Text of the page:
Moral Low Ground


While Poor and Elderly will Suffer from Debt Deal, Pentagon Gains $50,000,000,000

The eleventh-hour debt deal hashed out in Congress over the weekend that culminated in the passage of a bill that will slash government spending by $2.1 trillion will be felt most by those among us who can least handle the pain. As usual, the poor (and this time, the elderly) will bear the brunt of the cuts, while the rich will not pay one penny in extra taxes and corporations will continue to take advantage of lucrative tax loopholes. This is not only grossly unfair, it does not make any sense being that the gap between rich and poor is the widest in living memory and corporate profits are at all-time highs. While many corporations pay absolutely zero federal corporate income tax,  one out of every six Americans is living in poverty, more than 50 million lack health insurance, tens of millions are without jobs and the largest cohort of greying adults  in our nation’s history is about to reach the age when they’ll need government-subsidized health care. This is not the time to take from those who can least afford it.

Plenty more where that came from…

The military, on the other hand, can afford to have its budget parsed. The war in Iraq is winding down; the one in Afghanistan will (hopefully) begin doing the same soon. Al-Qaeda has been mostly crushed. No country on earth dares challenge America’s hegemony in any meaningful way, and those countries deemed a “threat” — Iran chief among them– are, militarily speaking, a joke. Yet US military spending has risen for 13 straight years, a record increase. Adjusted for inflation, the US spends more on “defense” than it did during the height of the Cold War. The US spent a maximum of $580 billion a year back then; that figure is now $708 billion.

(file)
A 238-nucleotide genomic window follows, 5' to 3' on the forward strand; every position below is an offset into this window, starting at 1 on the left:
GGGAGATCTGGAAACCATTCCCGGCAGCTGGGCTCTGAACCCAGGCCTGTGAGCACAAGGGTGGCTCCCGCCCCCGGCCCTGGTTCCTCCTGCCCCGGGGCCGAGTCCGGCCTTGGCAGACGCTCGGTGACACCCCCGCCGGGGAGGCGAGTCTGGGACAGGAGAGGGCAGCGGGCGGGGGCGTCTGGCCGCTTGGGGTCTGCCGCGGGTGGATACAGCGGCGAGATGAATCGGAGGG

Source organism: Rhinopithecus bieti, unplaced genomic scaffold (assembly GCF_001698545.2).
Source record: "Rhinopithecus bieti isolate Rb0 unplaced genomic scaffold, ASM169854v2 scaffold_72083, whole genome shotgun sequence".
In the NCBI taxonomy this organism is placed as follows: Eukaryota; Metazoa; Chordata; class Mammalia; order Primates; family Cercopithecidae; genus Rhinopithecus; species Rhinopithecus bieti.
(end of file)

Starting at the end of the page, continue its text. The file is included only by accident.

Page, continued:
It may come as a surprise, then, that the Pentagon stands to gain $50 billion from the debt limit deal just passed by the House. In April, President Obama pledged to cut $400 billion in “defense” spending through 2023. But according to McClatchy Newspapers reporter Nancy Youssef, the cuts proposed in the current deal will trim $350 billion through 2024, meaning the Pentagon will have $50 billion more than expected over the next decade.

“This is a good deal for defense when you probe under the numbers,” Lawrence Korb, a defense expert at the Center for American Progress, told Youssef. “It’s better than what the Defense Department was expecting.”  According to Korb, the US can afford to make $100 billion in military spending cuts every year for the next ten years and still spend more than it did during the height of the Cold War (inflation adjusted, of course).

Still, “defense” hawks are crying foul at even the less-than-promised military spending cuts that are on the table. A spokesman for Sen. Joseph Lieberman (I-CT) said the senator “is very concerned about rumors that the debt agreement now being negotiated will disproportionately cut defense spending and result in unacceptably high risk to our national security.” It is a sentiment echoed by conservative lawmakers and top Pentagon brass alike. Marine General James Cartwright, the outgoing Vice Chairman of the Joint Chiefs of Staff, warned that any further cuts to the Pentagon budget could “hollow out” our nation’s armed forces. What China, Russia or Iran wouldn’t give to have such “hollow” militaries!